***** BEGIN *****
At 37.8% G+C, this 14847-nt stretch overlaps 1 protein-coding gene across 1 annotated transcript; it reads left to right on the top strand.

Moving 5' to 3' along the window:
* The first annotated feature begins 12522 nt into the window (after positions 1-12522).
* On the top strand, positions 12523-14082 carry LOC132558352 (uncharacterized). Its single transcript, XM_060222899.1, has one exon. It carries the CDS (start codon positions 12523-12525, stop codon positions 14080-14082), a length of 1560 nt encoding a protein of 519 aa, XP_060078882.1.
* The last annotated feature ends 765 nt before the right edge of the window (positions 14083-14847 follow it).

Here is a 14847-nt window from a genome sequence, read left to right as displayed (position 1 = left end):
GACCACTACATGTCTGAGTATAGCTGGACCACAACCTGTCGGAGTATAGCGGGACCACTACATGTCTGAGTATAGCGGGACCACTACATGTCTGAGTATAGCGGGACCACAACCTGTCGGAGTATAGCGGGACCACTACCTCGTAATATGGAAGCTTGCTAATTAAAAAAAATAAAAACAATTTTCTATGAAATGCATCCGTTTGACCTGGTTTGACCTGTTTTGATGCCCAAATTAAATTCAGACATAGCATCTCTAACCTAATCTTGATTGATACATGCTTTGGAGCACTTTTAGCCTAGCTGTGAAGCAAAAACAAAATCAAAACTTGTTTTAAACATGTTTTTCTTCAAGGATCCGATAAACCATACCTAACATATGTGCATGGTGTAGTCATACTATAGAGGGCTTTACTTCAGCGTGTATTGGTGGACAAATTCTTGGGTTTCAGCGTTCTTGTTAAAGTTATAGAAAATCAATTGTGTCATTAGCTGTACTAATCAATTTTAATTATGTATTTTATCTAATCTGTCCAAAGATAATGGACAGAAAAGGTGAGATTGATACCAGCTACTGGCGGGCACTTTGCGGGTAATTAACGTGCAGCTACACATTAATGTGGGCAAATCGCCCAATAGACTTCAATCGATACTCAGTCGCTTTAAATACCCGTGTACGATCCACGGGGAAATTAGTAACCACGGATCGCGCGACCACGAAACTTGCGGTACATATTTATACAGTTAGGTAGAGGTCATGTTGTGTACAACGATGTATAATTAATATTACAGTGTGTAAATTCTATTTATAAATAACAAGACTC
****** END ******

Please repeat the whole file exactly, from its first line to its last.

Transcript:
At 37.8% G+C, this 14847-nt stretch overlaps 1 protein-coding gene across 1 annotated transcript; it reads left to right on the top strand.

Moving 5' to 3' along the window:
* The first annotated feature begins 12522 nt into the window (after positions 1-12522).
* On the top strand, positions 12523-14082 carry LOC132558352 (uncharacterized). Its single transcript, XM_060222899.1, has one exon. It carries the CDS (start codon positions 12523-12525, stop codon positions 14080-14082), a length of 1560 nt encoding a protein of 519 aa, XP_060078882.1.
* The last annotated feature ends 765 nt before the right edge of the window (positions 14083-14847 follow it).

Here is a 14847-nt window from a genome sequence, read left to right as displayed (position 1 = left end):
GACCACTACATGTCTGAGTATAGCTGGACCACAACCTGTCGGAGTATAGCGGGACCACTACATGTCTGAGTATAGCGGGACCACTACATGTCTGAGTATAGCGGGACCACAACCTGTCGGAGTATAGCGGGACCACTACCTCGTAATATGGAAGCTTGCTAATTAAAAAAAATAAAAACAATTTTCTATGAAATGCATCCGTTTGACCTGGTTTGACCTGTTTTGATGCCCAAATTAAATTCAGACATAGCATCTCTAACCTAATCTTGATTGATACATGCTTTGGAGCACTTTTAGCCTAGCTGTGAAGCAAAAACAAAATCAAAACTTGTTTTAAACATGTTTTTCTTCAAGGATCCGATAAACCATACCTAACATATGTGCATGGTGTAGTCATACTATAGAGGGCTTTACTTCAGCGTGTATTGGTGGACAAATTCTTGGGTTTCAGCGTTCTTGTTAAAGTTATAGAAAATCAATTGTGTCATTAGCTGTACTAATCAATTTTAATTATGTATTTTATCTAATCTGTCCAAAGATAATGGACAGAAAAGGTGAGATTGATACCAGCTACTGGCGGGCACTTTGCGGGTAATTAACGTGCAGCTACACATTAATGTGGGCAAATCGCCCAATAGACTTCAATCGATACTCAGTCGCTTTAAATACCCGTGTACGATCCACGGGGAAATTAGTAACCACGGATCGCGCGACCACGAAACTTGCGGTACATATTTATACAGTTAGGTAGAGGTCATGTTGTGTACAACGATGTATAATTAATATTACAGTGTGTAAATTCTATTTATAAATAACAAGACTC